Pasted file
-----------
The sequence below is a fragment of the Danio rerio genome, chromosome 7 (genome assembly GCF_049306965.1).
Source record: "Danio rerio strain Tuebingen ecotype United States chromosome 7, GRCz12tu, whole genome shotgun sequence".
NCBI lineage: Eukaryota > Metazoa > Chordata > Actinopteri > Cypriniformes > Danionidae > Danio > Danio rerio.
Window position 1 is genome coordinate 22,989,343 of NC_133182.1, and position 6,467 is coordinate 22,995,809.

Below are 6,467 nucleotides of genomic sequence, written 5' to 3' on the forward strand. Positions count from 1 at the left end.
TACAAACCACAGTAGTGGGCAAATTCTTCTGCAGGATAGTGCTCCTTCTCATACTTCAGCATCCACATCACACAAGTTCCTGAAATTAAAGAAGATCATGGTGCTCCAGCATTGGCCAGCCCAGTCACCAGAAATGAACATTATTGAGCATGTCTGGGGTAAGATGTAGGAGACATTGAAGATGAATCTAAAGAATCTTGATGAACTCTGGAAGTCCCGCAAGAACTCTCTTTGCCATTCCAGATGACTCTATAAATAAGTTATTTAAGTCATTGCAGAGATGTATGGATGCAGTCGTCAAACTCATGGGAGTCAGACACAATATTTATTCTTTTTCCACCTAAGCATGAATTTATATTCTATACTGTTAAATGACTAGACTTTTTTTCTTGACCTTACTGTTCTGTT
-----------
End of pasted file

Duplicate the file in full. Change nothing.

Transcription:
The sequence below is a fragment of the Danio rerio genome, chromosome 7 (genome assembly GCF_049306965.1).
Source record: "Danio rerio strain Tuebingen ecotype United States chromosome 7, GRCz12tu, whole genome shotgun sequence".
NCBI lineage: Eukaryota > Metazoa > Chordata > Actinopteri > Cypriniformes > Danionidae > Danio > Danio rerio.
Window position 1 is genome coordinate 22,989,343 of NC_133182.1, and position 6,467 is coordinate 22,995,809.

Below are 6,467 nucleotides of genomic sequence, written 5' to 3' on the forward strand. Positions count from 1 at the left end.
TACAAACCACAGTAGTGGGCAAATTCTTCTGCAGGATAGTGCTCCTTCTCATACTTCAGCATCCACATCACACAAGTTCCTGAAATTAAAGAAGATCATGGTGCTCCAGCATTGGCCAGCCCAGTCACCAGAAATGAACATTATTGAGCATGTCTGGGGTAAGATGTAGGAGACATTGAAGATGAATCTAAAGAATCTTGATGAACTCTGGAAGTCCCGCAAGAACTCTCTTTGCCATTCCAGATGACTCTATAAATAAGTTATTTAAGTCATTGCAGAGATGTATGGATGCAGTCGTCAAACTCATGGGAGTCAGACACAATATTTATTCTTTTTCCACCTAAGCATGAATTTATATTCTATACTGTTAAATGACTAGACTTTTTTTCTTGACCTTACTGTTCTGTT